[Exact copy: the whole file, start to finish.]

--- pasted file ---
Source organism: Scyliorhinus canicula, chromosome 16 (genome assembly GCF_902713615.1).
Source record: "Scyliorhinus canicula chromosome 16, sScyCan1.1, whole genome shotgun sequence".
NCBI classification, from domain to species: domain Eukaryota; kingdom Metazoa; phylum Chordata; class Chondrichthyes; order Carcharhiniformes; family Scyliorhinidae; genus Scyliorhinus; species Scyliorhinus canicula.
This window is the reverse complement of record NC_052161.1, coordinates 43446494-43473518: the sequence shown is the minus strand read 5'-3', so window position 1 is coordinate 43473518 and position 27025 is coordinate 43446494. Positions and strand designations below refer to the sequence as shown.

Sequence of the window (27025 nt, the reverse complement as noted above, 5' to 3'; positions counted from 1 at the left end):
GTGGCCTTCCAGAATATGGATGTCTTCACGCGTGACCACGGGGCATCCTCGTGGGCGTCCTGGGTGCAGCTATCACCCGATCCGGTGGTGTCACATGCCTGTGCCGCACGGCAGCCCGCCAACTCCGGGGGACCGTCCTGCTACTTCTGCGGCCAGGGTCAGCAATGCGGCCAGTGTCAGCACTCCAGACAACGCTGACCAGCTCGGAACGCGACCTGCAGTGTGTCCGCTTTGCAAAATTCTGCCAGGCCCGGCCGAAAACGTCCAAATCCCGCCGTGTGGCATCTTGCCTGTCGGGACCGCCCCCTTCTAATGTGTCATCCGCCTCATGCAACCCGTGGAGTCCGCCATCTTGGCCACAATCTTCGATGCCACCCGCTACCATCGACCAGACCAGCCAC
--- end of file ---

Source organism: Scyliorhinus canicula, chromosome 16 (genome assembly GCF_902713615.1).
Source record: "Scyliorhinus canicula chromosome 16, sScyCan1.1, whole genome shotgun sequence".
NCBI classification, from domain to species: domain Eukaryota; kingdom Metazoa; phylum Chordata; class Chondrichthyes; order Carcharhiniformes; family Scyliorhinidae; genus Scyliorhinus; species Scyliorhinus canicula.
This window is the reverse complement of record NC_052161.1, coordinates 43446494-43473518: the sequence shown is the minus strand read 5'-3', so window position 1 is coordinate 43473518 and position 27025 is coordinate 43446494. Positions and strand designations below refer to the sequence as shown.

Sequence of the window (27025 nt, the reverse complement as noted above, 5' to 3'; positions counted from 1 at the left end):
GTGGCCTTCCAGAATATGGATGTCTTCACGCGTGACCACGGGGCATCCTCGTGGGCGTCCTGGGTGCAGCTATCACCCGATCCGGTGGTGTCACATGCCTGTGCCGCACGGCAGCCCGCCAACTCCGGGGGACCGTCCTGCTACTTCTGCGGCCAGGGTCAGCAATGCGGCCAGTGTCAGCACTCCAGACAACGCTGACCAGCTCGGAACGCGACCTGCAGTGTGTCCGCTTTGCAAAATTCTGCCAGGCCCGGCCGAAAACGTCCAAATCCCGCCGTGTGGCATCTTGCCTGTCGGGACCGCCCCCTTCTAATGTGTCATCCGCCTCATGCAACCCGTGGAGTCCGCCATCTTGGCCACAATCTTCGATGCCACCCGCTACCATCGACCAGACCAGCCAC